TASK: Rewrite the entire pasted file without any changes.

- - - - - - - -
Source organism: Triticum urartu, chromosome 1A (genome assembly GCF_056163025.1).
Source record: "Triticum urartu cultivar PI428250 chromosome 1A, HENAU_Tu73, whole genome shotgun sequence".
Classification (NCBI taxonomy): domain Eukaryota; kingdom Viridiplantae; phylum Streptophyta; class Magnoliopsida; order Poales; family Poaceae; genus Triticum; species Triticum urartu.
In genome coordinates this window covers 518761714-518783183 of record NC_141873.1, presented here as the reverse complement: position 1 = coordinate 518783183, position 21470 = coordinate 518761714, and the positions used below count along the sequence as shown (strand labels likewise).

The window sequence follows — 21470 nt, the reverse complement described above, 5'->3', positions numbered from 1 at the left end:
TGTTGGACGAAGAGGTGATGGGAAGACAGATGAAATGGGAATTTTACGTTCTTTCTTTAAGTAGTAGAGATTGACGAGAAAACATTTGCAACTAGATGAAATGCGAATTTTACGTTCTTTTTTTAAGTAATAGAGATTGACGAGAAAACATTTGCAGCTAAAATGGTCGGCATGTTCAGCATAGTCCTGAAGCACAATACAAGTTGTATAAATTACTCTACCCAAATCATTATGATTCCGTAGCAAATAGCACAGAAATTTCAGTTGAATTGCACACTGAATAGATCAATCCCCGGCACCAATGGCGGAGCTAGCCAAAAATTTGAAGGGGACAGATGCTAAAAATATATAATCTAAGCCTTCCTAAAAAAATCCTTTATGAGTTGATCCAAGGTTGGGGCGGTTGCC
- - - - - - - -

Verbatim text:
Source organism: Triticum urartu, chromosome 1A (genome assembly GCF_056163025.1).
Source record: "Triticum urartu cultivar PI428250 chromosome 1A, HENAU_Tu73, whole genome shotgun sequence".
Classification (NCBI taxonomy): domain Eukaryota; kingdom Viridiplantae; phylum Streptophyta; class Magnoliopsida; order Poales; family Poaceae; genus Triticum; species Triticum urartu.
In genome coordinates this window covers 518761714-518783183 of record NC_141873.1, presented here as the reverse complement: position 1 = coordinate 518783183, position 21470 = coordinate 518761714, and the positions used below count along the sequence as shown (strand labels likewise).

The window sequence follows — 21470 nt, the reverse complement described above, 5'->3', positions numbered from 1 at the left end:
TGTTGGACGAAGAGGTGATGGGAAGACAGATGAAATGGGAATTTTACGTTCTTTCTTTAAGTAGTAGAGATTGACGAGAAAACATTTGCAACTAGATGAAATGCGAATTTTACGTTCTTTTTTTAAGTAATAGAGATTGACGAGAAAACATTTGCAGCTAAAATGGTCGGCATGTTCAGCATAGTCCTGAAGCACAATACAAGTTGTATAAATTACTCTACCCAAATCATTATGATTCCGTAGCAAATAGCACAGAAATTTCAGTTGAATTGCACACTGAATAGATCAATCCCCGGCACCAATGGCGGAGCTAGCCAAAAATTTGAAGGGGACAGATGCTAAAAATATATAATCTAAGCCTTCCTAAAAAAATCCTTTATGAGTTGATCCAAGGTTGGGGCGGTTGCC